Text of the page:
This is the story of Natasha. It is not the story of the beautiful Vasilisa and her charming prince, although they might claim otherwise. Nor is it the story of the Baba Yaga, or at least not in the way you think. No, this is about Natasha and how she became herself by becoming someone else.
For Natasha, home is hell. Her father is abusive and angry, her mother fearful and beaten down. When she can stand no more, she flees into the woods. She brings nothing with her but her will to survive. Eventually she stumbles upon a house standing on chicken legs tended by an old woman calling herself the Baba Yaga. She is a “mighty force” of a woman with an unreadable face and a mouth full of iron fillings. Most girls would be afraid of the crone with an iron nose and blunt disposition, but Natasha is not like most girls. Natasha moves in and is put to work. Life is hard, but she’s happy there, glad to be useful and thankful to be respected. All the things her father hated about her, the crone enjoys.
Everything changes when Vasilisa arrives. She is all that Natasha is not, and while their contrasts at first act as complements, soon they become conflicts. And when Vasilisa meets her handsome prince, Natasha’s feelings for her best friend get as tangled as the weeds in Baba Yaga’s garden. Buried between the lines, Yolen hints at Natasha’s growing feelings toward Vasilisa and the unexpected sense of betrayal she feels when the man comes around. But like much of this novella, Yolen leaves the investigation and interpretation up to the reader.
Vasilisa and her prince escape the clutches of Baba Yaga, as they are wont to do. This is a folktale, after all. The princess always runs away and the crone always chases after her. Natasha could flee like her companion, but she finds power and peace under the old witch’s roof. The chicken leg house isn’t a waystation in a larger quest or a chapter in a book but the ending and the beginning all rolled into one.
Now, I’m not one for poems. I don’t dislike poetry, but I don’t especially like it either. There’s no real reason for my disinterest; poetry just isn’t my jam. So it’s a testament to my admiration for Jane Yolen that despite knowing Finding Baba Yaga was written entirely in verse, I still desperately wanted to read it. And now, having circumnavigated it thrice over, I’m so glad I did.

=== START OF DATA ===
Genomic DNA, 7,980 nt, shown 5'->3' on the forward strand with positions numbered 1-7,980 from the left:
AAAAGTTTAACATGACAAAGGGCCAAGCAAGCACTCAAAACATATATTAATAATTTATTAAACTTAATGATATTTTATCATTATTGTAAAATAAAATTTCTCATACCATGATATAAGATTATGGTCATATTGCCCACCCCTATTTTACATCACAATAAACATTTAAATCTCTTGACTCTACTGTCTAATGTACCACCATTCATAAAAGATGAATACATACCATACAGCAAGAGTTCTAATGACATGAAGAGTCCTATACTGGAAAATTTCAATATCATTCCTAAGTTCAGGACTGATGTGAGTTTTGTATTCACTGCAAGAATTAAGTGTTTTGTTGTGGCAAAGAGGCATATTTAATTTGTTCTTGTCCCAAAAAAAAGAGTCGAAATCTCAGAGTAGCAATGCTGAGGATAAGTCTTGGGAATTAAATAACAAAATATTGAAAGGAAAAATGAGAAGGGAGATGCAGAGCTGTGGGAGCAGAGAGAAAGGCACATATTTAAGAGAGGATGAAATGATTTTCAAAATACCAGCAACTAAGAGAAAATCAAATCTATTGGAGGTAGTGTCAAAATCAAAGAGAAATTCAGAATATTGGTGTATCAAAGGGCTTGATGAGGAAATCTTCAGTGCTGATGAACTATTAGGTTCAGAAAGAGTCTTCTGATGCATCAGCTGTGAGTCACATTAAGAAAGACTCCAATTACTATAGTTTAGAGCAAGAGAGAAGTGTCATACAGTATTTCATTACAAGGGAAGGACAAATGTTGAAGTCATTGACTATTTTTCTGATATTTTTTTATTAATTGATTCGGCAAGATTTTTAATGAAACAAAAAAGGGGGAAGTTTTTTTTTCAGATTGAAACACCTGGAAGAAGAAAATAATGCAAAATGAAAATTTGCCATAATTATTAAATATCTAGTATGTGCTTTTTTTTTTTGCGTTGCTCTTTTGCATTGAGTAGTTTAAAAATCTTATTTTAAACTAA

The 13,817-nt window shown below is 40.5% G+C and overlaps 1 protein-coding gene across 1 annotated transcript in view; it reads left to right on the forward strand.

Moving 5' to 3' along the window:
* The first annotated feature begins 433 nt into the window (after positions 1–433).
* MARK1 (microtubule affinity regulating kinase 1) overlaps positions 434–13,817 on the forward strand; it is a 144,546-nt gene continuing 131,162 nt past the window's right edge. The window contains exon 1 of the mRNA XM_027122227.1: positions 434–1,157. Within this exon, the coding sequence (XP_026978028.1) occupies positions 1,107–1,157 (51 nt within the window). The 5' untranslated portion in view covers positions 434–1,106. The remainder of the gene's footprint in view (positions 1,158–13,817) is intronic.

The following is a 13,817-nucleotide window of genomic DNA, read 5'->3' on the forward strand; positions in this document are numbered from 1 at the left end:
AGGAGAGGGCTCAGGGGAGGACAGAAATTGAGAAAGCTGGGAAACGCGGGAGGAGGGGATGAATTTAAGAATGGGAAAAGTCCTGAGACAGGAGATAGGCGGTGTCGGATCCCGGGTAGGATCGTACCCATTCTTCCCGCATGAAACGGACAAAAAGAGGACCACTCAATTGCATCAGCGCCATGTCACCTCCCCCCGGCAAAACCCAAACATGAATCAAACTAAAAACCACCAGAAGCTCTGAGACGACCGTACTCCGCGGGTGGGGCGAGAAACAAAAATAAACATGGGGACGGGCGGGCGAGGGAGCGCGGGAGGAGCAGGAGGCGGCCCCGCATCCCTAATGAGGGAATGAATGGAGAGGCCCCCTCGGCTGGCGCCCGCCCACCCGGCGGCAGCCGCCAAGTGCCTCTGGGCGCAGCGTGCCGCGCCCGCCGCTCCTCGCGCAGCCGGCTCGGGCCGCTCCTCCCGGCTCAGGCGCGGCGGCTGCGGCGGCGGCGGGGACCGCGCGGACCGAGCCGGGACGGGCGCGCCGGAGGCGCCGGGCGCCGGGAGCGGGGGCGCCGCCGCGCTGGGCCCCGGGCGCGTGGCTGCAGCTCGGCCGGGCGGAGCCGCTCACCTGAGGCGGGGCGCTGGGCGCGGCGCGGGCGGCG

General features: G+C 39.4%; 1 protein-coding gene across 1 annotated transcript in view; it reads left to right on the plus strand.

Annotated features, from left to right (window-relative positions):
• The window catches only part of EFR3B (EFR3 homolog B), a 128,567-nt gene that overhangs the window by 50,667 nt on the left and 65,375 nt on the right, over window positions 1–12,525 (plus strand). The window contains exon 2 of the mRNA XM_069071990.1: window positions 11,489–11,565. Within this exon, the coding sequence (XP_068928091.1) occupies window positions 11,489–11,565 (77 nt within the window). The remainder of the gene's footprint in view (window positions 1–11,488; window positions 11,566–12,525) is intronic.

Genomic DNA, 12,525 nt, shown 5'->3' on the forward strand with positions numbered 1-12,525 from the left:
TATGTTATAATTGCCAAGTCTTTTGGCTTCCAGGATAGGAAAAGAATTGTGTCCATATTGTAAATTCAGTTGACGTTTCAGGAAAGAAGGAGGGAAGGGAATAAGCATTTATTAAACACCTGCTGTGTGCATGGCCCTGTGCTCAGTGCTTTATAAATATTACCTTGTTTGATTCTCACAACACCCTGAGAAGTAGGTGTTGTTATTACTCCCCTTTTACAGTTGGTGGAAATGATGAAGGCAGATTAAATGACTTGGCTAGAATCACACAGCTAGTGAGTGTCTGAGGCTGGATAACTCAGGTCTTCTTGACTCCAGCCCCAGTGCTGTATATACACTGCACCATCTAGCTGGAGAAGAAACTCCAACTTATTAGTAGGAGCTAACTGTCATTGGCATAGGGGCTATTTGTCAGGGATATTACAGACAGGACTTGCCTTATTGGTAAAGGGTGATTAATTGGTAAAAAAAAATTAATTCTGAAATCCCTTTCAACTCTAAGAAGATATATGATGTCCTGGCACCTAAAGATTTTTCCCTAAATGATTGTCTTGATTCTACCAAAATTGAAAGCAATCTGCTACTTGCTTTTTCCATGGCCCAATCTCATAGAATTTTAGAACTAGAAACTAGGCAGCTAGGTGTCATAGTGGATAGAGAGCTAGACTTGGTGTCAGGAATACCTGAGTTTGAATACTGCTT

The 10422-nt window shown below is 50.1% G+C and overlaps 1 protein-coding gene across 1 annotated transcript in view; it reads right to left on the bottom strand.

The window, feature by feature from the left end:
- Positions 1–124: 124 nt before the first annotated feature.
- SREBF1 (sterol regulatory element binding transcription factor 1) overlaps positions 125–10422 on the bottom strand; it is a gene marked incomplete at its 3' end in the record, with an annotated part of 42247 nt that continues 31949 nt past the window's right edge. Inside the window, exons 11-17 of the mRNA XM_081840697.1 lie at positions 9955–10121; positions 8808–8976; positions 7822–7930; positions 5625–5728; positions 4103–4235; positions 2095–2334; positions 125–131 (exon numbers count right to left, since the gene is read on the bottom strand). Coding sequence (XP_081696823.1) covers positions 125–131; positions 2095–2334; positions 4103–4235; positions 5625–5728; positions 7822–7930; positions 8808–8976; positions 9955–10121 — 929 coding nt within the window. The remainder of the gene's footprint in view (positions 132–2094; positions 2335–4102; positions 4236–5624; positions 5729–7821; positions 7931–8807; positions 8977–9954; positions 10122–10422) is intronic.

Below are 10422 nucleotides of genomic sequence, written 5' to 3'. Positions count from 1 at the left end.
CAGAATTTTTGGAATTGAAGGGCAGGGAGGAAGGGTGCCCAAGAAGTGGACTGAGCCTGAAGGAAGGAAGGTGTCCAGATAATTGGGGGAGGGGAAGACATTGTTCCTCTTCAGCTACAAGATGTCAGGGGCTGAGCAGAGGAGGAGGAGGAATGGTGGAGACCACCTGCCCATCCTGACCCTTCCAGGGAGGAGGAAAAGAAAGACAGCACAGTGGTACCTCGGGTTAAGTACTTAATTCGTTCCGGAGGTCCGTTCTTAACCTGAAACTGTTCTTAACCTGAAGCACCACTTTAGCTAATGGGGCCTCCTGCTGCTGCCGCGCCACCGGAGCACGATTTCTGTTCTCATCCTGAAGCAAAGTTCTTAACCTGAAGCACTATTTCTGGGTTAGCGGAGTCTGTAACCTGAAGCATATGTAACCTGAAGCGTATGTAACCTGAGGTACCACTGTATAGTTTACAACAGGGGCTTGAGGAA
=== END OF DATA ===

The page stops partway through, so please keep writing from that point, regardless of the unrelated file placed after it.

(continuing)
Although it took me a few verses to settle in to the storytelling methodology, once I did everything clicked. I could see what Yolen was pushing, what she left unsaid, and what was left for me to discover on my own. The poems were short but not abrupt, intricate but not delicate, layered but not inexplicable. Yolen reveals so much in just a few brief lines. There’s a whole world in a single stanza.
There is no peace
in this house,
only strips of paper,
tatters of cloth,
slivers of glass,
slit lips and tongues.
I pick up the shards
and put me to bed
Jane Yolen is one of the all-time greats. She is one of the biggest voices in young adult fiction and has helped guide and shape it into the juggernaut it is today. Her books are creative, unique, and deeply moving. So too is her latest YA novella Finding Baba Yaga. With a bit of verse, Yolen weaves a remarkable folktale about finding the power within and becoming the person you want to be. In the Foreward, Yolen explains how she was inspired to write this novella after discovering a website featuring Lonely Hearts posts written from the perspective of Baba Yaga, one of her favorite characters from folklore. Some of these poems you may have seen published elsewhere, but they work much better as a whole than individually.
Finding Baba Yaga is like a forest in a snowstorm: harsh, bleak, romantic, and breathtaking. Obviously Yolen knows her Russian folktales because this feels very, very Russian in the best possible way. I hope this isn’t the last time Yolen mixes young adult fiction, folktale adaptations, and poetry. Read it, then read it again.
Finding Baba Yaga is available from Tor.com Publishing.
Alex Brown is a YA librarian by day, local historian by night, pop culture critic/reviewer by passion, and an ace/aro Black woman all the time. Keep up with her every move on Twitter, check out her endless barrage of cute rat pics on Instagram, or follow along with her reading adventures on her blog.